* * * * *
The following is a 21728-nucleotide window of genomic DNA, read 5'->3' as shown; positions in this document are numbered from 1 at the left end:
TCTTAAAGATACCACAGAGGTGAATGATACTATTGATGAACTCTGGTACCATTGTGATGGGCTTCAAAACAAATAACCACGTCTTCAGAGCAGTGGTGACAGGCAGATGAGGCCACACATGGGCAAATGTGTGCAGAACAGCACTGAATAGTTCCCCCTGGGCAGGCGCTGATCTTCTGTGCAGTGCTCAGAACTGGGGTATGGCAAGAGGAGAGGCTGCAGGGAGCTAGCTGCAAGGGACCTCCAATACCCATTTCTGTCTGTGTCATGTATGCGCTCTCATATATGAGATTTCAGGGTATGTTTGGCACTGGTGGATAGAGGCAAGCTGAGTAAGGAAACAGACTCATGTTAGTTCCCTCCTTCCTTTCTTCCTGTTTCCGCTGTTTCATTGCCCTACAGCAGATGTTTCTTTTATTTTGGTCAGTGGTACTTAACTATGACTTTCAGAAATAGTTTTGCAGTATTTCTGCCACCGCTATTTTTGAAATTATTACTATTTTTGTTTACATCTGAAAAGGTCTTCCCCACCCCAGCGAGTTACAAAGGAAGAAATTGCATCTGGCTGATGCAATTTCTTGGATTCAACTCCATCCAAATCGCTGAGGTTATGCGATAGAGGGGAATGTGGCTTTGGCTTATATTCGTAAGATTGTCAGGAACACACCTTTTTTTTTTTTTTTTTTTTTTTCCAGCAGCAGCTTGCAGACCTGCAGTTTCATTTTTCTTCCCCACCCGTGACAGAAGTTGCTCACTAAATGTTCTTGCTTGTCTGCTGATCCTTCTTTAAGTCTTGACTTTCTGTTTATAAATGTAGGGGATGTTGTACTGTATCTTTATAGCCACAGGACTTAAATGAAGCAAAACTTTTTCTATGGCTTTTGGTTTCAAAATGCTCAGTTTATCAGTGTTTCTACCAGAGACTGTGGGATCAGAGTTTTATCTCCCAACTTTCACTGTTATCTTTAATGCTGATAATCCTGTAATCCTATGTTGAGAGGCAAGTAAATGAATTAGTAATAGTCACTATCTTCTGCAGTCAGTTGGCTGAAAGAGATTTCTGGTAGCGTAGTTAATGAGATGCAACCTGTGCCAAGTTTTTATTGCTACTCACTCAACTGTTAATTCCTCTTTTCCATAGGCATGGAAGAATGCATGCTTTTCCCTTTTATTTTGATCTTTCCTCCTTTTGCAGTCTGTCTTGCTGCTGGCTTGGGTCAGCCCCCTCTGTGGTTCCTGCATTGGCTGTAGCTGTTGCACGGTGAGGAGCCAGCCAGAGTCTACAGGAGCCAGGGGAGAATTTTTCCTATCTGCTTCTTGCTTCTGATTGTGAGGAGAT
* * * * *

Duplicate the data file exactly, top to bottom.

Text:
The following is a 21728-nucleotide window of genomic DNA, read 5'->3' as shown; positions in this document are numbered from 1 at the left end:
TCTTAAAGATACCACAGAGGTGAATGATACTATTGATGAACTCTGGTACCATTGTGATGGGCTTCAAAACAAATAACCACGTCTTCAGAGCAGTGGTGACAGGCAGATGAGGCCACACATGGGCAAATGTGTGCAGAACAGCACTGAATAGTTCCCCCTGGGCAGGCGCTGATCTTCTGTGCAGTGCTCAGAACTGGGGTATGGCAAGAGGAGAGGCTGCAGGGAGCTAGCTGCAAGGGACCTCCAATACCCATTTCTGTCTGTGTCATGTATGCGCTCTCATATATGAGATTTCAGGGTATGTTTGGCACTGGTGGATAGAGGCAAGCTGAGTAAGGAAACAGACTCATGTTAGTTCCCTCCTTCCTTTCTTCCTGTTTCCGCTGTTTCATTGCCCTACAGCAGATGTTTCTTTTATTTTGGTCAGTGGTACTTAACTATGACTTTCAGAAATAGTTTTGCAGTATTTCTGCCACCGCTATTTTTGAAATTATTACTATTTTTGTTTACATCTGAAAAGGTCTTCCCCACCCCAGCGAGTTACAAAGGAAGAAATTGCATCTGGCTGATGCAATTTCTTGGATTCAACTCCATCCAAATCGCTGAGGTTATGCGATAGAGGGGAATGTGGCTTTGGCTTATATTCGTAAGATTGTCAGGAACACACCTTTTTTTTTTTTTTTTTTTTTTTCCAGCAGCAGCTTGCAGACCTGCAGTTTCATTTTTCTTCCCCACCCGTGACAGAAGTTGCTCACTAAATGTTCTTGCTTGTCTGCTGATCCTTCTTTAAGTCTTGACTTTCTGTTTATAAATGTAGGGGATGTTGTACTGTATCTTTATAGCCACAGGACTTAAATGAAGCAAAACTTTTTCTATGGCTTTTGGTTTCAAAATGCTCAGTTTATCAGTGTTTCTACCAGAGACTGTGGGATCAGAGTTTTATCTCCCAACTTTCACTGTTATCTTTAATGCTGATAATCCTGTAATCCTATGTTGAGAGGCAAGTAAATGAATTAGTAATAGTCACTATCTTCTGCAGTCAGTTGGCTGAAAGAGATTTCTGGTAGCGTAGTTAATGAGATGCAACCTGTGCCAAGTTTTTATTGCTACTCACTCAACTGTTAATTCCTCTTTTCCATAGGCATGGAAGAATGCATGCTTTTCCCTTTTATTTTGATCTTTCCTCCTTTTGCAGTCTGTCTTGCTGCTGGCTTGGGTCAGCCCCCTCTGTGGTTCCTGCATTGGCTGTAGCTGTTGCACGGTGAGGAGCCAGCCAGAGTCTACAGGAGCCAGGGGAGAATTTTTCCTATCTGCTTCTTGCTTCTGATTGTGAGGAGAT